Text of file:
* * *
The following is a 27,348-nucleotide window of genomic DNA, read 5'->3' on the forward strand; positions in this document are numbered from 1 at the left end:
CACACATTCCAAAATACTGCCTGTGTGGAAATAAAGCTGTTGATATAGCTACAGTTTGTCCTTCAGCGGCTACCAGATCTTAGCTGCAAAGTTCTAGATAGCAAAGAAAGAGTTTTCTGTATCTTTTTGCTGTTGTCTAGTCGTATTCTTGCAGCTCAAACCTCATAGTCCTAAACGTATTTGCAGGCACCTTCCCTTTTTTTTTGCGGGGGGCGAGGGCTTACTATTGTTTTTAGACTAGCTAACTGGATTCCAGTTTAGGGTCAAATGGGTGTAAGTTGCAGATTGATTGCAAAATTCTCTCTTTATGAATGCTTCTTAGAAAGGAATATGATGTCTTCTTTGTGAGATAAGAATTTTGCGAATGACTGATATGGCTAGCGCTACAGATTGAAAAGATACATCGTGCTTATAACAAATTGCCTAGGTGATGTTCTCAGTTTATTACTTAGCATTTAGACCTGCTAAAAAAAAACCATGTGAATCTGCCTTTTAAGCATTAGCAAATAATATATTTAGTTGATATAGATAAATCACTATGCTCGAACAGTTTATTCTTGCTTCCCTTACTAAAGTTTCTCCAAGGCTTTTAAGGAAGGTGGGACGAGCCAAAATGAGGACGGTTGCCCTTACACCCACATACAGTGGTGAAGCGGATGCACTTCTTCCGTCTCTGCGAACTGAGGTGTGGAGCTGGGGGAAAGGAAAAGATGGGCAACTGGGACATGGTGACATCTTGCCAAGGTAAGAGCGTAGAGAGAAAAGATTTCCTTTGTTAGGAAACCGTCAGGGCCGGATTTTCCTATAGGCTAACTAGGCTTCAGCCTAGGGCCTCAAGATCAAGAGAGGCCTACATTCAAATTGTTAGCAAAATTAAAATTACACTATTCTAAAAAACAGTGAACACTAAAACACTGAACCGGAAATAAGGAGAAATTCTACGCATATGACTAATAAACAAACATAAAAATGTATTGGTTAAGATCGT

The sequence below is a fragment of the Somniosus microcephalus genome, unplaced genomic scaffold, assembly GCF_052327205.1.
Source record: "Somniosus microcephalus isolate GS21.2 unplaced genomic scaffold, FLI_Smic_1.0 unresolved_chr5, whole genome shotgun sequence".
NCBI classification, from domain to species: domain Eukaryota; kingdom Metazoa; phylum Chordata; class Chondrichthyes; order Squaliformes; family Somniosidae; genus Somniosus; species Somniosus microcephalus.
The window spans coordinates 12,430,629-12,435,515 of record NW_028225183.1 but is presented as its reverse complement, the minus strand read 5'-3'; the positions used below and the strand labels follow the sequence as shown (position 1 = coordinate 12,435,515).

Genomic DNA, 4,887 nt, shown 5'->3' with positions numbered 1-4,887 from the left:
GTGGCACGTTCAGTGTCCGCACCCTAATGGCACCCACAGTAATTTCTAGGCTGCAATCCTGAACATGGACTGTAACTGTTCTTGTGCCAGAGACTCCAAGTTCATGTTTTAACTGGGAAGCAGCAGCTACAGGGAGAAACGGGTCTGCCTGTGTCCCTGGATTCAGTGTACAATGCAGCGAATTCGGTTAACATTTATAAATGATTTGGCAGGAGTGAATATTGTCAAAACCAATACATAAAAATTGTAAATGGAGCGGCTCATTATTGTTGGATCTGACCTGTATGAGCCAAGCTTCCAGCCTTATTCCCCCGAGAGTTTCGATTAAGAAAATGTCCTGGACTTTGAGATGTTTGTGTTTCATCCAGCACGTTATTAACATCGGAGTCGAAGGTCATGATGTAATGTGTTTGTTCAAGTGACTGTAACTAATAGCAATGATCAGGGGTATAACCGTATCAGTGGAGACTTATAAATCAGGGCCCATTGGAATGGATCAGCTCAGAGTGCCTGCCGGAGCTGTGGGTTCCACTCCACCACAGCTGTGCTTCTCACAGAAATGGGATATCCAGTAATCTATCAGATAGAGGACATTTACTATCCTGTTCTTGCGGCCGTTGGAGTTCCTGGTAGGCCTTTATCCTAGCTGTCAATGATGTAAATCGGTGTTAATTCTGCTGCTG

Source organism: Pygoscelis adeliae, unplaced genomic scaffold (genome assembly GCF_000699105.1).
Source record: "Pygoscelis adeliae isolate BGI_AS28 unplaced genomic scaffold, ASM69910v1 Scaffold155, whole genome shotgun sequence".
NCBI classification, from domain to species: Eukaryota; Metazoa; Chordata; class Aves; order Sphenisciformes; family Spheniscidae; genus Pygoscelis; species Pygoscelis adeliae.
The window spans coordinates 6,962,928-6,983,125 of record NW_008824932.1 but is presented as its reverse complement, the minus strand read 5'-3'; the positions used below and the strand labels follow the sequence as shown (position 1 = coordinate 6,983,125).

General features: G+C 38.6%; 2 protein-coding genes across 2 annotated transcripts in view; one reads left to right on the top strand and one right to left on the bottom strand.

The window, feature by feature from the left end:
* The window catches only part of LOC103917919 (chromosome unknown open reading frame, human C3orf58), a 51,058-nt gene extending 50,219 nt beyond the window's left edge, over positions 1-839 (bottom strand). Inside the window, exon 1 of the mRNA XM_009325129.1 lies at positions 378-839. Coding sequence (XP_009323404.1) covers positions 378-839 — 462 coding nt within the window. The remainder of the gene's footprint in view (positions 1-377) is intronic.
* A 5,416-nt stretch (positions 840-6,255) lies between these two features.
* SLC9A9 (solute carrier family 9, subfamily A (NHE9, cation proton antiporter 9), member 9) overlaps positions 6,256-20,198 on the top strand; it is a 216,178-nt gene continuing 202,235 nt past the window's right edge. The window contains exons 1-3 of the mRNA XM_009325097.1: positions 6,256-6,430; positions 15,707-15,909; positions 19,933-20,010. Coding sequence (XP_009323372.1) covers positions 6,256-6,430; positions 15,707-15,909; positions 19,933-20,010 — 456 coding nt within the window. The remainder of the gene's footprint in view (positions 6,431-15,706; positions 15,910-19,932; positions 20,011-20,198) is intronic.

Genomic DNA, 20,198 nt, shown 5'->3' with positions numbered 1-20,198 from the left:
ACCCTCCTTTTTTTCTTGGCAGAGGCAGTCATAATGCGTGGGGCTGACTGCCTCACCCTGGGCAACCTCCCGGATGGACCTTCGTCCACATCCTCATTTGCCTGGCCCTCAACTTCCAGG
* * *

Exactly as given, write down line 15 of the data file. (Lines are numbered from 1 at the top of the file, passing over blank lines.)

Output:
* The window catches only part of LOC103917919 (chromosome unknown open reading frame, human C3orf58), a 51,058-nt gene extending 50,219 nt beyond the window's left edge, over positions 1-839 (bottom strand). Inside the window, exon 1 of the mRNA XM_009325129.1 lies at positions 378-839. Coding sequence (XP_009323404.1) covers positions 378-839 — 462 coding nt within the window. The remainder of the gene's footprint in view (positions 1-377) is intronic.